PubMed 25680765

Referenced in Channelpedia wiki pages of: none

Automatically associated channels: Kir2.3 , TRP , TRPM , TRPM8

Title: Cancer treatment-related neuropathic pain: proof of concept study with menthol-a TRPM8 agonist.

Authors: M T Fallon, D J Storey, A Krishan, C J Weir, R Mitchell, S M Fleetwood-Walker, A C Scott, L A Colvin

Journal, date & volume: Support Care Cancer, 2015 Feb 15 , ,

PubMed link:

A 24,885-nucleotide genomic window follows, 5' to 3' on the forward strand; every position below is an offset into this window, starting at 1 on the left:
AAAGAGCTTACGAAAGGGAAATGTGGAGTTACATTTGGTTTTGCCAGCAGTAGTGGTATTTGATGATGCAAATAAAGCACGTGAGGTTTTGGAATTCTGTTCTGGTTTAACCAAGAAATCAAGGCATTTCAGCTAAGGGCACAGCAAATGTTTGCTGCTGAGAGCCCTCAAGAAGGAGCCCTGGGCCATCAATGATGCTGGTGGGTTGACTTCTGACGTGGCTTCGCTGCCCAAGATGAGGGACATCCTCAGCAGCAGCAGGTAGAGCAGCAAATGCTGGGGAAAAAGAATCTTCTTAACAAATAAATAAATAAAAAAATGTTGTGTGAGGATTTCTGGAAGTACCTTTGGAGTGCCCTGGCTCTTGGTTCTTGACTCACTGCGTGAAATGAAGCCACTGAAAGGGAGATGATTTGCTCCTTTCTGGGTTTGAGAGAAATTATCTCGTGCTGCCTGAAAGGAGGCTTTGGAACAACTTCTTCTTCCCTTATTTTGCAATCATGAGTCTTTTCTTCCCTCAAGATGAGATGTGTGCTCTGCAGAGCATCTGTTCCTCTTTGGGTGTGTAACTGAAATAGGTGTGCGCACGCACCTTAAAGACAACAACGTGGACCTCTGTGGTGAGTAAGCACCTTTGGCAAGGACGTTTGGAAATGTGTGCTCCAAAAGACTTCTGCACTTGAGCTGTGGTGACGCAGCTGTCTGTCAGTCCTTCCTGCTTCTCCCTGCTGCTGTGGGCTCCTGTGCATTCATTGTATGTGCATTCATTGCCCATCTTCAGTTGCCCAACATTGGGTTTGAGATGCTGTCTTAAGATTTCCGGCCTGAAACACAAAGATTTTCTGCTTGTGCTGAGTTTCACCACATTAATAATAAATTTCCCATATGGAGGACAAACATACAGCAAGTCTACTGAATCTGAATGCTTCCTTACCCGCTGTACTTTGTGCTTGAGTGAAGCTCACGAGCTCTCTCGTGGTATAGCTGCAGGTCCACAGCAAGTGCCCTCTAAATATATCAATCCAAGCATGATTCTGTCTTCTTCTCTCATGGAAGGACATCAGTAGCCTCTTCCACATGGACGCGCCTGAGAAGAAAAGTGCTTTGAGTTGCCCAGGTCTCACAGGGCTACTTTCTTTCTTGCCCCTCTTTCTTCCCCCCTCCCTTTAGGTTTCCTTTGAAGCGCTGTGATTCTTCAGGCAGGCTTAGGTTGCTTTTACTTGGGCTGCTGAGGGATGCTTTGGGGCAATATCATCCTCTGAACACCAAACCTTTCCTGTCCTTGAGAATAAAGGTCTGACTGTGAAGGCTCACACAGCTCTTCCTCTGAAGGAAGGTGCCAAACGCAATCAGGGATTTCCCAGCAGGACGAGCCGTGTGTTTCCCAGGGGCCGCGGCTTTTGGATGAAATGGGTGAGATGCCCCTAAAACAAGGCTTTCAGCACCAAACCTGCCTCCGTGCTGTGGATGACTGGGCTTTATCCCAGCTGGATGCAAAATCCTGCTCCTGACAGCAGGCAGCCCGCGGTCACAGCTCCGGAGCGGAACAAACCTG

Effective treatment of neuropathic pain without unacceptable side effects is challenging. Cancer sufferers increasingly live with long-term treatment-related neuropathic pain, resulting from chemotherapy-induced peripheral neuropathy (CIPN) or surgical scars. This proof-of-concept study aimed to determine whether preclinical evidence for TRPM8 ion channels in sensory neurons as a novel analgesic target could be translated to clinical benefit in patients with neuropathic pain, using the TRPM8 activator menthol.Patients with problematic treatment-related neuropathic pain underwent a baseline assessment using validated questionnaires, psychophysical testing, and objective functional measures. The painful area was treated with topical 1 % menthol cream twice daily. Assessments were repeated at 4-6 weeks. The primary outcome was the change in Brief Pain Inventory total scores at 4-6 weeks. Secondary outcomes included changes in function, mood and skin sensation.Fifty-one patients (female/male, 32/19) were recruited with a median age of 61 (ranging from 20 to 89). The commonest aetiology was CIPN (35/51), followed by scar pain (10/51). Thirty-eight were evaluable on the primary outcome. Eighty-two per cent (31/38) had an improvement in total Brief Pain Inventory scores (median, 47 (interquartile range, 30 to 64) to 34 (6 to 59), P < 0.001). Improvements in mood (P = 0.0004), catastrophising (P = 0.001), walking ability (P = 0.008) and sensation (P < 0.01) were also observed.This proof-of-concept study indicates that topical menthol has potential as a novel analgesic therapy for cancer treatment-related neuropathic pain. Improvements in patient-rated measures are supported by changes in objective measures of physical function and sensation. Further systematic evaluation of efficacy is required.